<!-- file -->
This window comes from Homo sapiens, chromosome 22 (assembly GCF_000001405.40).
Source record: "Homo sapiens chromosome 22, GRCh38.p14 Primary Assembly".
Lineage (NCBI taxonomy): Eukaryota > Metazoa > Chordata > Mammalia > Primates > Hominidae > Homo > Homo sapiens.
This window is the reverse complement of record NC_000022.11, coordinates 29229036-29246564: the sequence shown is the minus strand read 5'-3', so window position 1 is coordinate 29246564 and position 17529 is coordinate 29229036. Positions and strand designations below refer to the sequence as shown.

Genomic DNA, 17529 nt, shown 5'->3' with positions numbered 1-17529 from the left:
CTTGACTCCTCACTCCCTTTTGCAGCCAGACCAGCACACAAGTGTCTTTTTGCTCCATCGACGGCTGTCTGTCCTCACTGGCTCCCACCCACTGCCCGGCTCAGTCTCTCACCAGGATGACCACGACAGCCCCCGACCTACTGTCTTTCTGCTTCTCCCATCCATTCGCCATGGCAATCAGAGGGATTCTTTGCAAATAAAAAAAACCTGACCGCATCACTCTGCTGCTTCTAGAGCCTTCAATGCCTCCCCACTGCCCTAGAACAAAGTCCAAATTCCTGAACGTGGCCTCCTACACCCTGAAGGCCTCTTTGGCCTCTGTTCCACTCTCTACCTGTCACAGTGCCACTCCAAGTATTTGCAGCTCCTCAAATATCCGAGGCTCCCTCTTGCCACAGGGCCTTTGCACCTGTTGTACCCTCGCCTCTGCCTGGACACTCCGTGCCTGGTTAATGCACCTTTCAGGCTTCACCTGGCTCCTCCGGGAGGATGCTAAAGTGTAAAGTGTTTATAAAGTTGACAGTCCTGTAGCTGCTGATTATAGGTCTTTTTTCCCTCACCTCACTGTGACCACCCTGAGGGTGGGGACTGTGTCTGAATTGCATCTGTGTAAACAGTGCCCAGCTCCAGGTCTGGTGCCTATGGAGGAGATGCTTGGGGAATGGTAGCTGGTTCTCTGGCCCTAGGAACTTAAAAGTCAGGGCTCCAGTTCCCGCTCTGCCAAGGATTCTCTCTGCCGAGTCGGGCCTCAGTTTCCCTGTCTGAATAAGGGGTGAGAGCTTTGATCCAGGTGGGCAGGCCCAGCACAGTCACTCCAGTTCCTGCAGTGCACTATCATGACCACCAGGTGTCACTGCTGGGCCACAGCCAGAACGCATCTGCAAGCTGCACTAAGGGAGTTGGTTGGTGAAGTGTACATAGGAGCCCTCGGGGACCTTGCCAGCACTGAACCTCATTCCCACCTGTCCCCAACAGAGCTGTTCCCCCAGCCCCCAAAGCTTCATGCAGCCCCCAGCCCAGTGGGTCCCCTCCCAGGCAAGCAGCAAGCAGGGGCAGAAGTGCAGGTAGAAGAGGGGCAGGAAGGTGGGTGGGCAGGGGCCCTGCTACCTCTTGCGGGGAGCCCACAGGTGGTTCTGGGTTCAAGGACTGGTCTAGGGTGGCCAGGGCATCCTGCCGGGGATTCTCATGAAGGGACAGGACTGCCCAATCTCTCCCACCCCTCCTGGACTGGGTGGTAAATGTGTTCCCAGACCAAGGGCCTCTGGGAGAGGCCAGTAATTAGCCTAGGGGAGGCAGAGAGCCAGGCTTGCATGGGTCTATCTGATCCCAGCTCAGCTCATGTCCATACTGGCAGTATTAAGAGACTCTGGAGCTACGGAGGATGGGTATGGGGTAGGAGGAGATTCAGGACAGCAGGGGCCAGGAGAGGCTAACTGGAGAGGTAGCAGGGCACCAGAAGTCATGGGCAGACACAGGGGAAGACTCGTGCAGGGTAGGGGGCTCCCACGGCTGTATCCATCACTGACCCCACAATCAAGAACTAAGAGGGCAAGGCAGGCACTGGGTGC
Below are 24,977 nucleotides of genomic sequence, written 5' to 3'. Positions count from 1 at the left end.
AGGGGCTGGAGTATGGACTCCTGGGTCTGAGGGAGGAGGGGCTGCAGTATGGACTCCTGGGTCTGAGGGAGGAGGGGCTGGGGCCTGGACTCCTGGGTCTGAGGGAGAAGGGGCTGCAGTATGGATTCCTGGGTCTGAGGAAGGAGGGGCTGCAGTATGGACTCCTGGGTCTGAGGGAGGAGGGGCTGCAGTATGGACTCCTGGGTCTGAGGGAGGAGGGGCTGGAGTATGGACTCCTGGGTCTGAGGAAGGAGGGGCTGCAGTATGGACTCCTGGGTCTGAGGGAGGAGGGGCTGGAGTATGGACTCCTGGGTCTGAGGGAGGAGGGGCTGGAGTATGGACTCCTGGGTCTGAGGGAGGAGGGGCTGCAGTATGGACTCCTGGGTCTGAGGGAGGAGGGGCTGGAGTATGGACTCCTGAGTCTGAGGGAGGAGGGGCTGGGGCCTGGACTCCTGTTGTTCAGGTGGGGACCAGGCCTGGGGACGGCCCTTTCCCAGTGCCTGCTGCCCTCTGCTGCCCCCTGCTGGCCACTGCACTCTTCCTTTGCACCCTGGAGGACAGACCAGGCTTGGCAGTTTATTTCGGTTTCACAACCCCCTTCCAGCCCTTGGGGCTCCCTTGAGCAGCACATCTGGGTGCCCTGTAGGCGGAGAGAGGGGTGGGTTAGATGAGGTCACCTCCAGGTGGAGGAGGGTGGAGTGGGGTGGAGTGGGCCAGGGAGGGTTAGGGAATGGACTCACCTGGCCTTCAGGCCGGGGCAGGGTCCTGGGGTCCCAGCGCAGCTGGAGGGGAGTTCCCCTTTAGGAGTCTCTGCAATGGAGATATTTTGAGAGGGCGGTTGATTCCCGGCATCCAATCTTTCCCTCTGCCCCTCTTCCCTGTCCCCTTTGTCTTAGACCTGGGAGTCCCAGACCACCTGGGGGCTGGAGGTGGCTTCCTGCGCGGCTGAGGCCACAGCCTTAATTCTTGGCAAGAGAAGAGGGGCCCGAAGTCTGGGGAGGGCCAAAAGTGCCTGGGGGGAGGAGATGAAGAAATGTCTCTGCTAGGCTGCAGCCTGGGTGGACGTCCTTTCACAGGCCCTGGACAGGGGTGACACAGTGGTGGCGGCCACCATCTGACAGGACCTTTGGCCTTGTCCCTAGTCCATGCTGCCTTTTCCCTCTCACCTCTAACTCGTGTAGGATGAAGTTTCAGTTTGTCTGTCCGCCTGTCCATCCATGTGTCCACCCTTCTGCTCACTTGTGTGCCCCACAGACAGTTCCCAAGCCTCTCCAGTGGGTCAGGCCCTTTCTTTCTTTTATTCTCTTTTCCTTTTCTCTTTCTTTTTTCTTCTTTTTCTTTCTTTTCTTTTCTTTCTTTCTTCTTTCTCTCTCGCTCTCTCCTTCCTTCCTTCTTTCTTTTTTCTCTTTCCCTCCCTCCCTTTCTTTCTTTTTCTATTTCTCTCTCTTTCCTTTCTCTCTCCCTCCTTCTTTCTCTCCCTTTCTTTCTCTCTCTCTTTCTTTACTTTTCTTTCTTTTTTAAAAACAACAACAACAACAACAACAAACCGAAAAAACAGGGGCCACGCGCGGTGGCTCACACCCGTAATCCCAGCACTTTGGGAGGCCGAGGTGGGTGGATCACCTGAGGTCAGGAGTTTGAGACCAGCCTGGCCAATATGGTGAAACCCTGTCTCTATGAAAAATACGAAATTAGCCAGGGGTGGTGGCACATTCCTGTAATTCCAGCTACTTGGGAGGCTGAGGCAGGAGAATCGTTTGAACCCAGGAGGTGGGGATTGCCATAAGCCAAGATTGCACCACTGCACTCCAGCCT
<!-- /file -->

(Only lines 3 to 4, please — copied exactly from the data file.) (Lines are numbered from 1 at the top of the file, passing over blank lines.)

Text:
Lineage (NCBI taxonomy): Eukaryota > Metazoa > Chordata > Mammalia > Primates > Hominidae > Homo > Homo sapiens.
This window is the reverse complement of record NC_000022.11, coordinates 29229036-29246564: the sequence shown is the minus strand read 5'-3', so window position 1 is coordinate 29246564 and position 17529 is coordinate 29229036. Positions and strand designations below refer to the sequence as shown.